Topamax Birth Defect Information
Topamax is an epilepsy and migraine drug manufactured by Ortho McNeil (a division of Johnson & Johnson), which is also used off-label to treat psychiatric disorders. It was approved by the Food and Drug Administration (FDA) for epilepsy and seizure treatment in 1979 and for migraine treatment in 2004. In March, 2011, the FDA issued a warning that Topamax may increase the risk of oral cleft birth defects (cleft lip and cleft palate) among babies whose mothers use the drug during the first trimester of pregnancy.
The FDA also changed the Topamax label classification to Pregnancy Category D drug, which means that there is scientific evidence that the drug causes birth defects in humans. Pregnancy Category D drugs should be used during pregnancy only if the drug is needed in a life-threatening situation or for a serious disease for which safer drugs cannot be used or are ineffective. Prior to March, 2011, Topamax was classified as a Pregnancy Category C drug, meaning there was evidence of birth defects in animals but not humans, and that it could be used with caution during pregnancy. There are alternative epilepsy and migraine drugs that may not carry the same risks as Topamax.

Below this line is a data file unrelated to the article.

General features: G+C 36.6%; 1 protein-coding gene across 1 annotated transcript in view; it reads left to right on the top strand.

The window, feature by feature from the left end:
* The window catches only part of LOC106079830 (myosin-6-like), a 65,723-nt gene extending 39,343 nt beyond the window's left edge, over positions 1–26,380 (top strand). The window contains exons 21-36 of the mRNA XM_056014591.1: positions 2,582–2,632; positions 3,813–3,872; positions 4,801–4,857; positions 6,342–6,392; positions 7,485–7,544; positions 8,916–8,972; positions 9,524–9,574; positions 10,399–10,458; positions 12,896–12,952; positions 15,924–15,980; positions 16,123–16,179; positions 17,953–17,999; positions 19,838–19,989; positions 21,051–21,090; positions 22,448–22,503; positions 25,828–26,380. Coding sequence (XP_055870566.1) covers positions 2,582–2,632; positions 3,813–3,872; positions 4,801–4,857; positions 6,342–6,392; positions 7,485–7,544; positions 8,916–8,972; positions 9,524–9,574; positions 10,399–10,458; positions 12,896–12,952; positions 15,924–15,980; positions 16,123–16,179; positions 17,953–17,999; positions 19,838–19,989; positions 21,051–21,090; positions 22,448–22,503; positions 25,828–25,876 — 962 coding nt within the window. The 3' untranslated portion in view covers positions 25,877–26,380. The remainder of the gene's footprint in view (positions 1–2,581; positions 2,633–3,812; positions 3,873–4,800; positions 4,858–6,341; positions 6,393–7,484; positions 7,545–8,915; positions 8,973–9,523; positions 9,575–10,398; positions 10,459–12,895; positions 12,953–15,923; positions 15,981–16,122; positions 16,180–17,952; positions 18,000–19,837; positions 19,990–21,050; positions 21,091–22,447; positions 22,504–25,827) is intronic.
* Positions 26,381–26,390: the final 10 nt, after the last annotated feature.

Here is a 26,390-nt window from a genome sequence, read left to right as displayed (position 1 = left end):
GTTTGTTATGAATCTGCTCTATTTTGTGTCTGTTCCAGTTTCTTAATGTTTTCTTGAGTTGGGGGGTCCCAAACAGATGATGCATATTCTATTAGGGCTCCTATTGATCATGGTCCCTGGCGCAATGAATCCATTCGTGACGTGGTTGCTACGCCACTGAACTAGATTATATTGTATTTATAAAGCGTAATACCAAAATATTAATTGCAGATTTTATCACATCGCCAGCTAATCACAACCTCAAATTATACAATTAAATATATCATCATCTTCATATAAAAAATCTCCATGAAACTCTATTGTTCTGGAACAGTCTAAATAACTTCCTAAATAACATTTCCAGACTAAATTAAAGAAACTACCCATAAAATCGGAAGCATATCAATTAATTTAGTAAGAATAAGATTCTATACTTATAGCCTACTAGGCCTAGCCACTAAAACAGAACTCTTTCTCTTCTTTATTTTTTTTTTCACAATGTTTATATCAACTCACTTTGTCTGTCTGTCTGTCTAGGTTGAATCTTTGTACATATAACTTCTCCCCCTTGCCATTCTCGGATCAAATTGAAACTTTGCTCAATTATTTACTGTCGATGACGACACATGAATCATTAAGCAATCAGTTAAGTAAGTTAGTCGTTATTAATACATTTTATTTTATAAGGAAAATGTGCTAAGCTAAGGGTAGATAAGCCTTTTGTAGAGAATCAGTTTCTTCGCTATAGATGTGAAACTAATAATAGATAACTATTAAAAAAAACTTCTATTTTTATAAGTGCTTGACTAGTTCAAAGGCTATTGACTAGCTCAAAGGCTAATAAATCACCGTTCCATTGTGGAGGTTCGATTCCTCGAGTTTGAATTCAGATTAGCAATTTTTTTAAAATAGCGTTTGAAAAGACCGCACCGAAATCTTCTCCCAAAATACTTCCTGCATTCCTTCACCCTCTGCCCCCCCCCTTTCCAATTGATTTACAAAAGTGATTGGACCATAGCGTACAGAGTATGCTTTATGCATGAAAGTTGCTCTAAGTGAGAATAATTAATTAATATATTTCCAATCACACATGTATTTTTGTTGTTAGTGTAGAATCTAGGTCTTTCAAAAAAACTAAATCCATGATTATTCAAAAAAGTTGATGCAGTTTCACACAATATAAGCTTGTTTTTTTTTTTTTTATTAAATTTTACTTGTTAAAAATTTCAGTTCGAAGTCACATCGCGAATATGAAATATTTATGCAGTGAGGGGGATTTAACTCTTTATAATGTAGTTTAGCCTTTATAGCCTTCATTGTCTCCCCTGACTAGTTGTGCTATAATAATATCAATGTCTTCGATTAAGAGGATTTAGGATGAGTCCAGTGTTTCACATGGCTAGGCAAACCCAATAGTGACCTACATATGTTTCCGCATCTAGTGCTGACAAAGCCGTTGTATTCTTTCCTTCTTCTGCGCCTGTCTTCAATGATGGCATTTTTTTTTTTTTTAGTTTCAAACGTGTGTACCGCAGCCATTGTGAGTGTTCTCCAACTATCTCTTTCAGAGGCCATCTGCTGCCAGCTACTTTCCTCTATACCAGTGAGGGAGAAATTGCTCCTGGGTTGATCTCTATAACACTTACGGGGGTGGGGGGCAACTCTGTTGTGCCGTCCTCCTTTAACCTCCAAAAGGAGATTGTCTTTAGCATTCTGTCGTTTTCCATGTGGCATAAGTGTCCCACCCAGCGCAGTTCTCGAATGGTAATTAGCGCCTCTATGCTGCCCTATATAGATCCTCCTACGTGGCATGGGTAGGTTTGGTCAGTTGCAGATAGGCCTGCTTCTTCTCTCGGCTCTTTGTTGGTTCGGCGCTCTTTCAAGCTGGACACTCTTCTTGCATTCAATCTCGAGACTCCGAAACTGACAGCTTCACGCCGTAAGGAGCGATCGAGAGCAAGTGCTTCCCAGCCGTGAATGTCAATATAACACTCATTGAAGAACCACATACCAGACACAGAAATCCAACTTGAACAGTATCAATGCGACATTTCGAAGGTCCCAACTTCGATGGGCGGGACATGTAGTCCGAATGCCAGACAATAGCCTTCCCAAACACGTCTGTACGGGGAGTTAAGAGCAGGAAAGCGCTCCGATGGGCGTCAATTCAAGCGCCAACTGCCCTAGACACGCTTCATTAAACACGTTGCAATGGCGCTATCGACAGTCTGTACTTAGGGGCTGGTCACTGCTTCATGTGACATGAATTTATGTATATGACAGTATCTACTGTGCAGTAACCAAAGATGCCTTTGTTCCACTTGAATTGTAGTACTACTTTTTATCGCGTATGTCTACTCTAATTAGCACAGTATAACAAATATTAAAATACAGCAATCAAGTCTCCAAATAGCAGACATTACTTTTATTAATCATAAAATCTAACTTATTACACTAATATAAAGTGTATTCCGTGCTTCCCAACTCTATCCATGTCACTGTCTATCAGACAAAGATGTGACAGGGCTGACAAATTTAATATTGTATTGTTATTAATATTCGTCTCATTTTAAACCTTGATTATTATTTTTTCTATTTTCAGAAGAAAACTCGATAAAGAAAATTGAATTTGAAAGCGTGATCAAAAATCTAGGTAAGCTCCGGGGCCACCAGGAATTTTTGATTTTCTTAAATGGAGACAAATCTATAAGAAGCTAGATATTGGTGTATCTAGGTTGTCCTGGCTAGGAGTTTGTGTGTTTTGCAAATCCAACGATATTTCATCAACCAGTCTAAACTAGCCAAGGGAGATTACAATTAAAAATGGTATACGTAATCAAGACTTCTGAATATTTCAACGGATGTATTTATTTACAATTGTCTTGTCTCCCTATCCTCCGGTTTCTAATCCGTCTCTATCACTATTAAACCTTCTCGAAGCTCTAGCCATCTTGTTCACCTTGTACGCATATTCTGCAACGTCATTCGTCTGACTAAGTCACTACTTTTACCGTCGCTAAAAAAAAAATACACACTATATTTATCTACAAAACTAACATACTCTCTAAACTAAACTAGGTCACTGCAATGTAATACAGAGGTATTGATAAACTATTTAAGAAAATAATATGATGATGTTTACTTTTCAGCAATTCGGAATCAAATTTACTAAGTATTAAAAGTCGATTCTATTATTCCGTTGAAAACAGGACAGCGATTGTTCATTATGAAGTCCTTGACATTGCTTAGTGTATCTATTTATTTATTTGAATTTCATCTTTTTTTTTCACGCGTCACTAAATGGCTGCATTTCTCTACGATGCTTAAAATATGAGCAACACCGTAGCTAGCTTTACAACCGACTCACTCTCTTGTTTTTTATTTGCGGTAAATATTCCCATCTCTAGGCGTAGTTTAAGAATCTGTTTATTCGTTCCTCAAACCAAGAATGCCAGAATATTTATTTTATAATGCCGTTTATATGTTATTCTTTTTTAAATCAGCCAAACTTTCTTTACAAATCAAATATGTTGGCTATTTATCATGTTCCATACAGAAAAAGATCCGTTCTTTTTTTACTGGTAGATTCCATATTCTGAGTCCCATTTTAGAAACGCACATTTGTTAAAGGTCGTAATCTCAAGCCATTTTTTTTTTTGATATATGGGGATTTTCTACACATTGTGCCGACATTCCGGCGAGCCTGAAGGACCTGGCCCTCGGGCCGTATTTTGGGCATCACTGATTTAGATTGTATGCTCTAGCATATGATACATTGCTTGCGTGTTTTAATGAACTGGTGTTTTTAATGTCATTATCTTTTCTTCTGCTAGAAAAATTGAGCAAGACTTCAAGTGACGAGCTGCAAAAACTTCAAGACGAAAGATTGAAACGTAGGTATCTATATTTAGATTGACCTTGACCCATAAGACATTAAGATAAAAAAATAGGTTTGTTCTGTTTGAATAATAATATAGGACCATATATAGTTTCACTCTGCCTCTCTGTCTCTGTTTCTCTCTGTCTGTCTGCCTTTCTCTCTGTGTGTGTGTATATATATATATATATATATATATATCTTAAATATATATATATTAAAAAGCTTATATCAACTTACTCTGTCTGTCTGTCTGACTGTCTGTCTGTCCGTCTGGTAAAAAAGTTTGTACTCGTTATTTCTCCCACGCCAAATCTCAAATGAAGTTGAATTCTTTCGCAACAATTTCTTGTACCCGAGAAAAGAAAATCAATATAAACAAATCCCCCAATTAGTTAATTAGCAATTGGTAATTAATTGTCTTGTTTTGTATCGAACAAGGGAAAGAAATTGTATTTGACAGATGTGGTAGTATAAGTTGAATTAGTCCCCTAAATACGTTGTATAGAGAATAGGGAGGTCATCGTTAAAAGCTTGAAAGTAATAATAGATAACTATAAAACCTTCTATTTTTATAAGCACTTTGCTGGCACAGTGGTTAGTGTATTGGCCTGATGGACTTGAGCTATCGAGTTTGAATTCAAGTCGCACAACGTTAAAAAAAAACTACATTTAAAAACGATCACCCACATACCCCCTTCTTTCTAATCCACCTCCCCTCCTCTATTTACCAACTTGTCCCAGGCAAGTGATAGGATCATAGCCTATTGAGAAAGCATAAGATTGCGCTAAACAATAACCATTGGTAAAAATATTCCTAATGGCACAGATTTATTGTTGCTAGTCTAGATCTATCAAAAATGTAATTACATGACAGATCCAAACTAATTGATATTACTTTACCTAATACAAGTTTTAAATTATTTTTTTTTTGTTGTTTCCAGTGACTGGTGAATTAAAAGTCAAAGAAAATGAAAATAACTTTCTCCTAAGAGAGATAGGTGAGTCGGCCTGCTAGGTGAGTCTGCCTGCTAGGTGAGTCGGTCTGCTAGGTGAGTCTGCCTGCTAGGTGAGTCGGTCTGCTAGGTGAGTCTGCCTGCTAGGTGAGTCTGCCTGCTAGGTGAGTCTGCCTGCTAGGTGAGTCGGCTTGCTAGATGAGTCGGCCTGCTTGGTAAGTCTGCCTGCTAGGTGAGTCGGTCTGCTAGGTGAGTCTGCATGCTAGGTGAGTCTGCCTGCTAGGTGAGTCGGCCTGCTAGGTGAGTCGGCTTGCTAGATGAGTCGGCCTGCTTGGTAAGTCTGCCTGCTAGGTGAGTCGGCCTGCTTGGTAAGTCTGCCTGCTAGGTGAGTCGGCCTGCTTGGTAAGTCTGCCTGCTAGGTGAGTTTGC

The FDA’s new warnings came after data from the North American Antiepileptic Drug Pregnancy Registry found that children born to mothers who took Topamax during the first trimester of pregnancy experienced oral cleft defects at a rate of 2.55 to 4.24 times more often than those whose mothers used other epilepsy drugs. Also, in 2008, another study found that children born to mothers who used Topamax during pregnancy had an oral cleft defect rate 11 times higher than would be expected in the normal population, and genital defects at a 14 times higher rate than the general population.
If you or someone you love has been injured by the use of Topamax, call the experienced pharmaceutical attorneys at Schlichter, Bogard & Denton for a free consultation.